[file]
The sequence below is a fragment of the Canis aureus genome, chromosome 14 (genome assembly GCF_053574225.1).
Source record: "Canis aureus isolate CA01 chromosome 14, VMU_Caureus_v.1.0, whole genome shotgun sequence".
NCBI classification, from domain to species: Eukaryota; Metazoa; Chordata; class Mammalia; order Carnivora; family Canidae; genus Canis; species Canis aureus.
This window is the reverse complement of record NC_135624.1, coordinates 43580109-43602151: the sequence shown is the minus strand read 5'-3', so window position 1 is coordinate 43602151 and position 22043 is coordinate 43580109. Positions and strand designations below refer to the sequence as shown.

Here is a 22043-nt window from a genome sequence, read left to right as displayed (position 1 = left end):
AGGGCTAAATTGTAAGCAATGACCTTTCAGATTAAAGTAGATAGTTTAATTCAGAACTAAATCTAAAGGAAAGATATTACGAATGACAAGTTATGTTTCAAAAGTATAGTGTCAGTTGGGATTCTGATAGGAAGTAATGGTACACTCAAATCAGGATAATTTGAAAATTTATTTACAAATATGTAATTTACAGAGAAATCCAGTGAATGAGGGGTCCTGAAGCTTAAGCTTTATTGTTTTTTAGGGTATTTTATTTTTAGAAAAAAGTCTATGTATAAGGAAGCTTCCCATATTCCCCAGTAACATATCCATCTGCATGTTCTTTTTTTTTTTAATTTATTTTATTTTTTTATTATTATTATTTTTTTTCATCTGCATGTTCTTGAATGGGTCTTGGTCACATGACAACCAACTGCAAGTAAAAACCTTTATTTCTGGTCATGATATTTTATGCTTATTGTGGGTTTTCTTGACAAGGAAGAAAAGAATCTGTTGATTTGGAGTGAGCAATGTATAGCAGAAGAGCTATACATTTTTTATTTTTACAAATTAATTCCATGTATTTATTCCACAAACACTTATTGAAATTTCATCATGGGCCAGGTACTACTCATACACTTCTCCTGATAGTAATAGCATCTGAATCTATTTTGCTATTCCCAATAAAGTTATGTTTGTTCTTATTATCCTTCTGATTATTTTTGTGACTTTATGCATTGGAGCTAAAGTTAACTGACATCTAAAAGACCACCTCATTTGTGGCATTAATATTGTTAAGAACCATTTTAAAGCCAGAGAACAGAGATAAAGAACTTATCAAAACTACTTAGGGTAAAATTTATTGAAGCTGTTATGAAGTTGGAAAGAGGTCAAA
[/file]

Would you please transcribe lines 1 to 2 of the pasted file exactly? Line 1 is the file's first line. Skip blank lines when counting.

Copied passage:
The sequence below is a fragment of the Canis aureus genome, chromosome 14 (genome assembly GCF_053574225.1).
Source record: "Canis aureus isolate CA01 chromosome 14, VMU_Caureus_v.1.0, whole genome shotgun sequence".